The main reason, as you suggested, is that it is just very easy to use. Now that Wetpaint has removed the ads for education wikis I’m having a harder time finding any advantage to PBWiki and the others. The ease of use is key, especially in a large class with a broad range of incoming technology skills. The real skills I want them to learn – networking, collaboration, and participation – are not really tech skills, so Wetpaint works great for this. Wetpaint also has some of the best tracking and task management features, which are great for collaboration and for grading as well.

  4. Kevin says:

    Just a heads up for those who don’t know, Google Sites was just released two days ago. It is the product they have come up with after purchasing the wiki platform Jotspot over a year and a half ago. I am not sure that it is revolutionary enough to make you want to shift mid semester, but I think it is something to look to for the future. The idea behind it is to integrate all of Google Apps into a collaborative platform for projects and workplaces. There also has been a lot of backlash from many different sources to what Google has done with this one, so it will be interesting to see how it develops.

    Playing around with it yesterday, I created an amazing amount of things in about 3 minutes. Very slick indeed. I for one am a bit worried about customizability however…


  5. I wanted to applaud all of you for amazing work and thank you for sharing it with the world. I can’t stop watching your videos. Your story telling is insightful, emotional and truly educational for someone who has looked at this Web 2.0 buzz as just the new and improved Internet. As a 45 year old male that spends most of my day on a computer doing Internet marketing, I am amazed at how out of touch I have been. Damn I wish I could be back in school fully engaged in your conversations. Keep up the amazing work and thanks again for sharing.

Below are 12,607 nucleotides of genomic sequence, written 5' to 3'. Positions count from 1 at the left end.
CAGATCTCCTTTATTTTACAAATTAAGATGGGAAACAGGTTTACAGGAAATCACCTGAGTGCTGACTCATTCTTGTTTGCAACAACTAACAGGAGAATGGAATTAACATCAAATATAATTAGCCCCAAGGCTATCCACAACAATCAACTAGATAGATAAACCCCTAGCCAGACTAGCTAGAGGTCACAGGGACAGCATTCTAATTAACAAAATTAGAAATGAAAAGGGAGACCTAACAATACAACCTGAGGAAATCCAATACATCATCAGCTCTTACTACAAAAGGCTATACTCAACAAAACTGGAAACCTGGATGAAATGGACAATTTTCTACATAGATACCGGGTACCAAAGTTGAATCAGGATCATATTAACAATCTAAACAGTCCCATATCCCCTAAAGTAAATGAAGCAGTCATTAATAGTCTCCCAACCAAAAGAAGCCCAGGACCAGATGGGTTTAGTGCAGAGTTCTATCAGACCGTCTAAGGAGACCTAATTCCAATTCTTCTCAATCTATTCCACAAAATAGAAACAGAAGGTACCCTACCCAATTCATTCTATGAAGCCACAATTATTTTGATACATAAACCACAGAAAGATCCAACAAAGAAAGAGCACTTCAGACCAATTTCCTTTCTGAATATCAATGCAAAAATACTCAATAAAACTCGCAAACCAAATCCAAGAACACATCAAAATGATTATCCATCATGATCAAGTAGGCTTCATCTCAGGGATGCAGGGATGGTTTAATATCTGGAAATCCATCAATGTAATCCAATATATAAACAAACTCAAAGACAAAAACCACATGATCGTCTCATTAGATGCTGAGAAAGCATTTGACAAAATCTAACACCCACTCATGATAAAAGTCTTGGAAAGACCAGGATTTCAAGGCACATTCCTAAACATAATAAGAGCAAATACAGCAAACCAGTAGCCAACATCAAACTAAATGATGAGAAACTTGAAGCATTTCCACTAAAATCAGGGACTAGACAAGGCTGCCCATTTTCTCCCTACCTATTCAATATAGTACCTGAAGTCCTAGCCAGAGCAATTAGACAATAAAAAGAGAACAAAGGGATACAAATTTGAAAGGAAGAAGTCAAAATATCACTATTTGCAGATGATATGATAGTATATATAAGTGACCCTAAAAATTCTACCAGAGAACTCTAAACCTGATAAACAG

Bill Broadbent
    Instinct Marketing
    Plano, TX

  6. Garry Brand says:

    Great work! You’ve given me new ideas. I’ve been using Netvibes (Ginger) to set up a website for our new department:



  7. Hi really really interesting – look forward to hearing how it goes. I think immersion in the technologies in vital as part of developing our understanding of their impact.

  8. Kyle Brown says:

    ResearchCrossroads is attempting to help in this space as well … leveraging the community of researchers to annotate/curate publicly funded research data and to spur collaboration among the research community. Kind of a ‘MySpace for Research’.

    Another interesting tool is scivee.tv from UCSD super computing center that is helping researchers produce videos of their published work.

  9. hi hi says:

    hi im bored

  1. February 28, 2008

    Wesch on collaborative research…

    I am curious, however, to see how similar tools will be used for other kinds of research, particularly research of non-digital subjects. Any good tool needs to be 1) suited to the task and 2) suited to the user. My suspicion is that while Wesch?s onl….

  2. March 8, 2008

    [...] immersion Mar08 8 March 2008, Gráinne @ 11:41 am Really interesting approach being adopted by Michael Wesch for his Digital Ethnography course, where he and his students/fellow researchers have created a [...]

  3. March 28, 2008

    [...] in mind when I tackle new technology, I discovered that Netvibes is the application preferred by  Digital Ethnography but there are not any other instances, as far as my research as revealed, of any of these desktops [...]